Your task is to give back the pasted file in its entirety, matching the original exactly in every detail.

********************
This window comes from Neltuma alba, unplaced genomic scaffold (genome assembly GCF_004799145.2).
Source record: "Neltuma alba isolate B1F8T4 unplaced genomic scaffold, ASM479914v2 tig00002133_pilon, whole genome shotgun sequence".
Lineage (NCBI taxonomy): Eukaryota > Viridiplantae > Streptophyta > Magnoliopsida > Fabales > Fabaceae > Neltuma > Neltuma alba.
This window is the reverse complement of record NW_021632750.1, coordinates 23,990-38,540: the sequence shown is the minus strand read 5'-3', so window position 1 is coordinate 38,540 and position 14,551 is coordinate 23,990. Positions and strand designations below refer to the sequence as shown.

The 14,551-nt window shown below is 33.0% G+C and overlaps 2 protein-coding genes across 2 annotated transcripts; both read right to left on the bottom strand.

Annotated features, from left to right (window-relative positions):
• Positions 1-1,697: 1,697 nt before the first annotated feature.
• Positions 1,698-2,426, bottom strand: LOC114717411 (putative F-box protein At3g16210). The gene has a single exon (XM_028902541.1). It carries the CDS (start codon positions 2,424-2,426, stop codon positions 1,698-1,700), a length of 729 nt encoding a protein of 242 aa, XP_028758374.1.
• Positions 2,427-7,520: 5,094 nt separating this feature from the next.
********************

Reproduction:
This window comes from Neltuma alba, unplaced genomic scaffold (genome assembly GCF_004799145.2).
Source record: "Neltuma alba isolate B1F8T4 unplaced genomic scaffold, ASM479914v2 tig00002133_pilon, whole genome shotgun sequence".
Lineage (NCBI taxonomy): Eukaryota > Viridiplantae > Streptophyta > Magnoliopsida > Fabales > Fabaceae > Neltuma > Neltuma alba.
This window is the reverse complement of record NW_021632750.1, coordinates 23,990-38,540: the sequence shown is the minus strand read 5'-3', so window position 1 is coordinate 38,540 and position 14,551 is coordinate 23,990. Positions and strand designations below refer to the sequence as shown.

The 14,551-nt window shown below is 33.0% G+C and overlaps 2 protein-coding genes across 2 annotated transcripts; both read right to left on the bottom strand.

Annotated features, from left to right (window-relative positions):
• Positions 1-1,697: 1,697 nt before the first annotated feature.
• Positions 1,698-2,426, bottom strand: LOC114717411 (putative F-box protein At3g16210). The gene has a single exon (XM_028902541.1). It carries the CDS (start codon positions 2,424-2,426, stop codon positions 1,698-1,700), a length of 729 nt encoding a protein of 242 aa, XP_028758374.1.
• Positions 2,427-7,520: 5,094 nt separating this feature from the next.